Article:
This film tells of the intriguing life of Jules Verne (1828-1905), from his early days of being beaten by his father to rejecting his family’s approach to religion and entering into a world of magic and secret societies.
Philip Gardiner observes that Verne’s novels are in large part allegorical. With the help of the influential French publisher Pierre-Jules Hetzel, Verne’s literary output not only predicts some of the realities of 20th and 21st century life but, perhaps more importantly, depicts the inner journey of the archetypal hero.
The idea of the hero’s symbolic death and resurrection is familiar today. The hero motif has been influential in literature and literary criticism and roundly discussed by the likes of Joseph Campbell, Carl Jung, Otto Rank and Lord Raglan (4th Baron), among many others.
However, Gardiner maintains that the complex social and religious backdrop to Verne’s era necessitated secrecy and symbolism when Verne was alluding to the heroic and essentially alchemical quest for immortality.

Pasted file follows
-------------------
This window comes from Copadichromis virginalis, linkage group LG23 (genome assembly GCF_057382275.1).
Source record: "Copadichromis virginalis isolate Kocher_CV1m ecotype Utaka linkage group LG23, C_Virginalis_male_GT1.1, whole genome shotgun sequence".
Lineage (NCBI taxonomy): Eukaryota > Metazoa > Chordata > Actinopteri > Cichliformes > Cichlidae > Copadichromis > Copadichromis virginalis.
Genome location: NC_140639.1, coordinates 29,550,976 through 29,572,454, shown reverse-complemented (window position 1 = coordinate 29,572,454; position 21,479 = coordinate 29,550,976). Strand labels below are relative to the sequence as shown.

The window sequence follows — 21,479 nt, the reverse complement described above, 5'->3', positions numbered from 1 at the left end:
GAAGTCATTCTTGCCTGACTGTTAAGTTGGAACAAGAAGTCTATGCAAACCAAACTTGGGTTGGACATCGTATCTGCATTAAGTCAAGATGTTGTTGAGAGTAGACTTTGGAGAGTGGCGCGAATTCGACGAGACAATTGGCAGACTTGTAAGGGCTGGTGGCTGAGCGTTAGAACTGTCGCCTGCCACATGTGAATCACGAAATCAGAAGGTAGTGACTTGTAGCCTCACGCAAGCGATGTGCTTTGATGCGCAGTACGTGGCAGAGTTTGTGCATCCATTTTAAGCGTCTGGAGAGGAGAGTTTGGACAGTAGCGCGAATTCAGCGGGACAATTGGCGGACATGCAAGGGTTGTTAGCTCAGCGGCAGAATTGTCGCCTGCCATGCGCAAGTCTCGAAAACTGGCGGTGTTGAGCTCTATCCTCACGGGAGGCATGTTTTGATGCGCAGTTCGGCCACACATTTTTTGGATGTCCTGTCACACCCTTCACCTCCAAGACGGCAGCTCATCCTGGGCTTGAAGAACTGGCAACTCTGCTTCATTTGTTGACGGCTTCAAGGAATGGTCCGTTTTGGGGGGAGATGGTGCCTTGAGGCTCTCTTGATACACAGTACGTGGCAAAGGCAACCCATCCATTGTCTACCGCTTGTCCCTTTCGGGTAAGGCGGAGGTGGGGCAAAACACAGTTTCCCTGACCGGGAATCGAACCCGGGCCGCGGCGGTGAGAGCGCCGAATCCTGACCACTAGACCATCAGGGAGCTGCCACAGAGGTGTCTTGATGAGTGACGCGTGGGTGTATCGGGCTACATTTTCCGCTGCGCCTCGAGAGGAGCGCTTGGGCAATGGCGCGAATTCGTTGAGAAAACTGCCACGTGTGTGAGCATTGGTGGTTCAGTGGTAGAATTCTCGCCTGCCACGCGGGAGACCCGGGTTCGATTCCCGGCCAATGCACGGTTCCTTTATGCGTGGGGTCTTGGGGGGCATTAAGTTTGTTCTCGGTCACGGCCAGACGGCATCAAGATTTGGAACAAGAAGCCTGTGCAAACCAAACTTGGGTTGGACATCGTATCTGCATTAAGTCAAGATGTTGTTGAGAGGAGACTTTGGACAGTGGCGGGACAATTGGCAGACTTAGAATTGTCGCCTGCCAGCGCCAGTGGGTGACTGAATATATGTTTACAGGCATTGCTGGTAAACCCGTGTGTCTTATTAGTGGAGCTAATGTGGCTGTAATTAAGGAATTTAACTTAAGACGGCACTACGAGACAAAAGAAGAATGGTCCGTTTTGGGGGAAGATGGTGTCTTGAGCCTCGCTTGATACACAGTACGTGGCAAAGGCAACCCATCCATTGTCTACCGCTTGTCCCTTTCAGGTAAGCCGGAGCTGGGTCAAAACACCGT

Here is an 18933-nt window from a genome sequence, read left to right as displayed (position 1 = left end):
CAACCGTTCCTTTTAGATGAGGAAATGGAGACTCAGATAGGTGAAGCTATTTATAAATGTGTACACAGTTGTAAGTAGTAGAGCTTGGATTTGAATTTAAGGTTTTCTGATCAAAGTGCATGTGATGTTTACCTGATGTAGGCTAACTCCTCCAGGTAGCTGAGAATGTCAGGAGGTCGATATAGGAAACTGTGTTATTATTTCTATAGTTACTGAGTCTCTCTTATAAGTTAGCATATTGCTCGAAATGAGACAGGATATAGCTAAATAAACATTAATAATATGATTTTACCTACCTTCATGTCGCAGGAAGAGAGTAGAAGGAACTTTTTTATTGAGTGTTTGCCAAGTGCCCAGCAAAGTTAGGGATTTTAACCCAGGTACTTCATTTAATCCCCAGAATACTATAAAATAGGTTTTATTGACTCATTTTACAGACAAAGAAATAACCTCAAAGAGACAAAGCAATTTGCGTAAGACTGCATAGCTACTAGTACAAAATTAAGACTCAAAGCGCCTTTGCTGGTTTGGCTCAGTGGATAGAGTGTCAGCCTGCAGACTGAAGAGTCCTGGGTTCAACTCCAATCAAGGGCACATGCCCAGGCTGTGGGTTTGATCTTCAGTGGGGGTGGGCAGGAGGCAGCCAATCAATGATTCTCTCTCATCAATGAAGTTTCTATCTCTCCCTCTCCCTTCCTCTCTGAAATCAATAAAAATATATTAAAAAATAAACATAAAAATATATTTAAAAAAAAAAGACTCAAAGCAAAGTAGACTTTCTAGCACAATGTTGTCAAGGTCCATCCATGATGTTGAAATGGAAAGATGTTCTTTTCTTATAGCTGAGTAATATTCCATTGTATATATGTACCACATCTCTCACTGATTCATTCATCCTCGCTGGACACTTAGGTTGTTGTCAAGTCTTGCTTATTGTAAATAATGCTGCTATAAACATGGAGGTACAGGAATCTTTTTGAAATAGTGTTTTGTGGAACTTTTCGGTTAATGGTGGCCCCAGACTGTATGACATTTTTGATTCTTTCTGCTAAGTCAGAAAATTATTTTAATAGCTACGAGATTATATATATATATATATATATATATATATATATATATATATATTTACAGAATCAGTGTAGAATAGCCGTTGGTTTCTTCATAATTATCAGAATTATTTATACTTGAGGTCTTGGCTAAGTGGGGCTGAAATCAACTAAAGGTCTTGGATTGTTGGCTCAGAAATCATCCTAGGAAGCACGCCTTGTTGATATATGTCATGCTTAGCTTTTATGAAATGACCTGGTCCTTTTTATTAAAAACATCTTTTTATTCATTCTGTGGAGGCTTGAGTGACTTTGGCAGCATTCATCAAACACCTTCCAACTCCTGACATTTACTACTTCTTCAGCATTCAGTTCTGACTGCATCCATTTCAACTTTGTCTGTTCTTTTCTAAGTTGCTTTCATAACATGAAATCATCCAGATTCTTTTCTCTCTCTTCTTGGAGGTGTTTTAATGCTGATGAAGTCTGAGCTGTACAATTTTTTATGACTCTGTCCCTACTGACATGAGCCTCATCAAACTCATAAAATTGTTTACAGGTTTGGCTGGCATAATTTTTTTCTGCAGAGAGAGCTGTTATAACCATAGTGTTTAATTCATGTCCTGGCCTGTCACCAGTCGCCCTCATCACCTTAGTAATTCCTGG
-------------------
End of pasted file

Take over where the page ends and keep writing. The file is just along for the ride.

And when you think about it, Verne’s novels fit perfectly within a Jungian or Campbellian framework. From Journey to the Centre of the Earth to 20,000 Leagues Under the Sea, it’s not too difficult to see these fictional works as portraying an underworld journey into the unusual forces that alternately endanger or enhance awareness of the essential self.
This well-researched DVD doesn’t require familiarity with Verne’s novels. And those interested in 19th-century European history and the confluence of wisdom, literature and science should find it extremely worthwhile.